This Jewish Studies Research Guide aims to assist students, researchers, and readers engaging with Jewish Studies and exploring Jewish Studies-related resources at Emory University. The tabs on the left-hand side help navigate this research guide.
As any guide of this nature, this library guide is a work in progress. It is constantly under construction and editing. I thank visitors who consult these pages for sending constructive feedback, comments, or questions in order to help me develop this guide so that it can provide more answers to more questions and become an increasingly richer and more inclusive tool for inquiry and learning.
Jewish Studies is the multidisciplinary field dedicated to the study of the Jewish Diaspora and Israel (past and present). In addition to scrutinizing the religious-literary-legal heritage of Jewish communities and individuals across geographical regions, it explores and produces an ever-growing circle of literary, scholarly, and artistic resources written in multiple languages and developed in multiple formats, that is in conversation with the rich Jewish intellectual and cultural heritage and with sources from outside the realm of Jewish studies.
The resources supporting study and research in Jewish Studies at Emory reach beyond the categories of Judaica (traditionally understood Jewish literature closely related to the study of Judaism) and Hebraica (sources related to the cultivation of the Hebrew language and sources, scriptural sources included). This guide focuses on Jewish Studies-related works pertaining to Jewish experiences, cultures, thought, religiosity, and creativity, often explored within broader social, cultural, political, and economic contexts. Part of the works listed here explore Jewish lives and consciousness and Judaism as their primary scope of study. Also mentioned here are items that articulate and promote Jewish agency and Jewish voices. Items described as related tangentially or not exclusively contribute to Jewish Studies. Works on traditional anti-Judaism or Jew-hatred and antisemitism, the modern, racialized sentiment and political movement targeting Jews, as well as the Holocaust are also included in this library guide for their importance in shaping Jewish thought, experience, and religiosity throughout the centuries.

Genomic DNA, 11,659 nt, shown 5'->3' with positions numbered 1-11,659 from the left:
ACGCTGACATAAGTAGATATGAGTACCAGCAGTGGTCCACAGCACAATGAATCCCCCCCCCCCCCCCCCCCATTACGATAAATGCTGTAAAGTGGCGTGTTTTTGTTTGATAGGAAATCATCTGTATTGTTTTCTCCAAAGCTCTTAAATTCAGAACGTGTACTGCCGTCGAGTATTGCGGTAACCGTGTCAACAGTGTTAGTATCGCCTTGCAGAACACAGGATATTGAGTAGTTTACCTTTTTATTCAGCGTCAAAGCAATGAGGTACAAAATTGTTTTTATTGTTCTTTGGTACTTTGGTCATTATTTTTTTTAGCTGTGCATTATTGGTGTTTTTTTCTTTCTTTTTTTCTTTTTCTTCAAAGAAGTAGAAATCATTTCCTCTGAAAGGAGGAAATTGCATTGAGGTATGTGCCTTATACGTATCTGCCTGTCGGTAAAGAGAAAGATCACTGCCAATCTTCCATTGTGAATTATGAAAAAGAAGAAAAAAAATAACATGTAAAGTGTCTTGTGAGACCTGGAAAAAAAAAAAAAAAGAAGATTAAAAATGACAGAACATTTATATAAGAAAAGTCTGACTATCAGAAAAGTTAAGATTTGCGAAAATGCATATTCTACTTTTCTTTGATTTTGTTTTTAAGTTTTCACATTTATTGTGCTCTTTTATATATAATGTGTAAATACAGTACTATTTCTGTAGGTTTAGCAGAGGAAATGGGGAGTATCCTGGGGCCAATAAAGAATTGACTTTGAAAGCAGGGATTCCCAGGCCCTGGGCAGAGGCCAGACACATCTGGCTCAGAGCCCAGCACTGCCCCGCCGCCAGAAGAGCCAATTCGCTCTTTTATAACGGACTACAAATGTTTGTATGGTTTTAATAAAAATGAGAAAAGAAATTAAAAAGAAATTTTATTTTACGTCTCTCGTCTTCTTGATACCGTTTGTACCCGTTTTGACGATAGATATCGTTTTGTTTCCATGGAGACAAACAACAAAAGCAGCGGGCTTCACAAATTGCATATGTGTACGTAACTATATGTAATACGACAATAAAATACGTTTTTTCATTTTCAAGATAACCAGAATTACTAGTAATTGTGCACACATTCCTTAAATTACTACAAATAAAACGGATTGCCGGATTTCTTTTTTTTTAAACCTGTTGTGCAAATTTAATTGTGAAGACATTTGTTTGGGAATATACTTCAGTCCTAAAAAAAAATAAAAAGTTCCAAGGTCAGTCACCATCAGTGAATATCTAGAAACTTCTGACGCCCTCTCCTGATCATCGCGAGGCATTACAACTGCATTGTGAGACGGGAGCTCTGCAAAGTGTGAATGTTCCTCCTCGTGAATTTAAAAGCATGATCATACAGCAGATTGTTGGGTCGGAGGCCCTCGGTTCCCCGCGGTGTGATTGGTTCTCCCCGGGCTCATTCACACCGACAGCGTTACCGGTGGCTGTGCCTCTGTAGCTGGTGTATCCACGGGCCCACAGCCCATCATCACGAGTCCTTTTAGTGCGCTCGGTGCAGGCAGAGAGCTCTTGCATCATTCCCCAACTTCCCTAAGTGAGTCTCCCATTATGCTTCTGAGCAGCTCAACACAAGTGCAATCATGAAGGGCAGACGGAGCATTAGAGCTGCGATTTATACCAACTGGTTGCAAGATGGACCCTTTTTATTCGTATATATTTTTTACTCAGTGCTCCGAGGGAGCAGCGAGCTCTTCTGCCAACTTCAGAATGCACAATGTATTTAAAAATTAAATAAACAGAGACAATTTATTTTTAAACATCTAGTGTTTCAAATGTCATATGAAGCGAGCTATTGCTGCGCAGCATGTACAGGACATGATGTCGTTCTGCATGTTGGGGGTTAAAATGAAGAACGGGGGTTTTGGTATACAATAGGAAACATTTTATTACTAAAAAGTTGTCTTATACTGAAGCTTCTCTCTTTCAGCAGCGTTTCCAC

The collection, integrated into Emory’s holdings, illustrates that, by participating in the scholarly explorations of Emory’s various departments and colleges, faculty members and students at Emory continue to broaden the scope of the modern academic field of Jewish Studies that emerged at the end of the eighteenth century.
The collection is currently estimated to include about 90,000 items housed in different library units: the Robert W. Woodruff Library, Stuart A. Rose Manuscript, Archives, and Rare Book Library, Pitts Theological Library, and the Law Library. It is comprised of physical and electronic resources, archival materials and rare books, music and oral history recordings, DVDs, and more, widely ranging in genre, language, geographical origin, and age. From an early modern Middle Eastern Torah scroll, through the first printed editions of the Hebrew Bible, the papers of the civil rights activist Atlanta religious leader, Rabbi Jacob M. Rothchild, Yemenite and Bukharan Jewish music recordings and recent Israeli movies, these records enrich and entertain the whole Emory community and visitors alike, while directly supporting the work of the TAM Institute for Jewish Studies and the Institute for the Study of Modern Israel. Some of the resources are available in digital form to non-Emory affiliates via the Emory Digital Collections. Likewise, the Holocaust Denial on Trial online project offers unique resources on the David Irving v. Penguin Books Ltd. and Deborah Lipstadt trial and Holocaust denial.